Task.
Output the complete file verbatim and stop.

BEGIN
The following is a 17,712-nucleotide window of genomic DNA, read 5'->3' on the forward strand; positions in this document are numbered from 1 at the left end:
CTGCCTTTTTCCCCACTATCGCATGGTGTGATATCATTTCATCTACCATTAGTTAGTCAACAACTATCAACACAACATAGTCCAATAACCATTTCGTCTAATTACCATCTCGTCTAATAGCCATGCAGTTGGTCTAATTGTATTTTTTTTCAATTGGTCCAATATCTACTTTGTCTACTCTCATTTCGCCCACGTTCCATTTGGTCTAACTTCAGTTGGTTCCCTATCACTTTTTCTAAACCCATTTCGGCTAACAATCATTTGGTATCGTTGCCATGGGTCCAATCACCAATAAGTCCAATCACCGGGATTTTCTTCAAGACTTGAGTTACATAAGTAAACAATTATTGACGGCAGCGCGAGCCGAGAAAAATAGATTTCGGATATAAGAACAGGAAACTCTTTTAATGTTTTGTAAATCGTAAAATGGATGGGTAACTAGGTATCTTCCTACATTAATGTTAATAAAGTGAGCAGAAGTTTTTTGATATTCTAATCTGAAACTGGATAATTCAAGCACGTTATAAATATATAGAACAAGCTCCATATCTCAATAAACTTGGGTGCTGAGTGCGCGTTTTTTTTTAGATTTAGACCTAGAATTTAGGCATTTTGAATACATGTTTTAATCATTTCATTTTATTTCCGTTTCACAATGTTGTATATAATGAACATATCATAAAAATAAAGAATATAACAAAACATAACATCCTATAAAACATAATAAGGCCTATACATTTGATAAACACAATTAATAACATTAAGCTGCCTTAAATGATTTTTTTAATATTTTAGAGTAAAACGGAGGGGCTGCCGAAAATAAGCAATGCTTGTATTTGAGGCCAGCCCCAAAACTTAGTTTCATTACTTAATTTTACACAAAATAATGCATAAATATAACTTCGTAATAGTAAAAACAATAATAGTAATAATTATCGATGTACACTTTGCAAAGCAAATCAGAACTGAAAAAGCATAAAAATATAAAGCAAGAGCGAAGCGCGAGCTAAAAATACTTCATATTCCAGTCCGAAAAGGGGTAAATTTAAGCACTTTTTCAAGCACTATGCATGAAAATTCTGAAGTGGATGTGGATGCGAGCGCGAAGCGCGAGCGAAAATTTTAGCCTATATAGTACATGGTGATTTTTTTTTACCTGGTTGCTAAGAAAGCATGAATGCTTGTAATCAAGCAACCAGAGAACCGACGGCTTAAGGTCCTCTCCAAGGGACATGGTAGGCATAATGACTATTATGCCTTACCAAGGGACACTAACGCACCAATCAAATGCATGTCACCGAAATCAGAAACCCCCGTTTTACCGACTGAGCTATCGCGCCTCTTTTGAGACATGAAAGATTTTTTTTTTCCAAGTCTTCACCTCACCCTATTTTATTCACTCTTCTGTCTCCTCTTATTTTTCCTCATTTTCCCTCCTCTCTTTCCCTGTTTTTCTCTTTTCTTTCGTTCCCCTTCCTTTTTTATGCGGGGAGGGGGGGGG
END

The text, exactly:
The following is a 17,712-nucleotide window of genomic DNA, read 5'->3' on the forward strand; positions in this document are numbered from 1 at the left end:
CTGCCTTTTTCCCCACTATCGCATGGTGTGATATCATTTCATCTACCATTAGTTAGTCAACAACTATCAACACAACATAGTCCAATAACCATTTCGTCTAATTACCATCTCGTCTAATAGCCATGCAGTTGGTCTAATTGTATTTTTTTTCAATTGGTCCAATATCTACTTTGTCTACTCTCATTTCGCCCACGTTCCATTTGGTCTAACTTCAGTTGGTTCCCTATCACTTTTTCTAAACCCATTTCGGCTAACAATCATTTGGTATCGTTGCCATGGGTCCAATCACCAATAAGTCCAATCACCGGGATTTTCTTCAAGACTTGAGTTACATAAGTAAACAATTATTGACGGCAGCGCGAGCCGAGAAAAATAGATTTCGGATATAAGAACAGGAAACTCTTTTAATGTTTTGTAAATCGTAAAATGGATGGGTAACTAGGTATCTTCCTACATTAATGTTAATAAAGTGAGCAGAAGTTTTTTGATATTCTAATCTGAAACTGGATAATTCAAGCACGTTATAAATATATAGAACAAGCTCCATATCTCAATAAACTTGGGTGCTGAGTGCGCGTTTTTTTTTAGATTTAGACCTAGAATTTAGGCATTTTGAATACATGTTTTAATCATTTCATTTTATTTCCGTTTCACAATGTTGTATATAATGAACATATCATAAAAATAAAGAATATAACAAAACATAACATCCTATAAAACATAATAAGGCCTATACATTTGATAAACACAATTAATAACATTAAGCTGCCTTAAATGATTTTTTTAATATTTTAGAGTAAAACGGAGGGGCTGCCGAAAATAAGCAATGCTTGTATTTGAGGCCAGCCCCAAAACTTAGTTTCATTACTTAATTTTACACAAAATAATGCATAAATATAACTTCGTAATAGTAAAAACAATAATAGTAATAATTATCGATGTACACTTTGCAAAGCAAATCAGAACTGAAAAAGCATAAAAATATAAAGCAAGAGCGAAGCGCGAGCTAAAAATACTTCATATTCCAGTCCGAAAAGGGGTAAATTTAAGCACTTTTTCAAGCACTATGCATGAAAATTCTGAAGTGGATGTGGATGCGAGCGCGAAGCGCGAGCGAAAATTTTAGCCTATATAGTACATGGTGATTTTTTTTTACCTGGTTGCTAAGAAAGCATGAATGCTTGTAATCAAGCAACCAGAGAACCGACGGCTTAAGGTCCTCTCCAAGGGACATGGTAGGCATAATGACTATTATGCCTTACCAAGGGACACTAACGCACCAATCAAATGCATGTCACCGAAATCAGAAACCCCCGTTTTACCGACTGAGCTATCGCGCCTCTTTTGAGACATGAAAGATTTTTTTTTTCCAAGTCTTCACCTCACCCTATTTTATTCACTCTTCTGTCTCCTCTTATTTTTCCTCATTTTCCCTCCTCTCTTTCCCTGTTTTTCTCTTTTCTTTCGTTCCCCTTCCTTTTTTATGCGGGGAGGGGGGGGG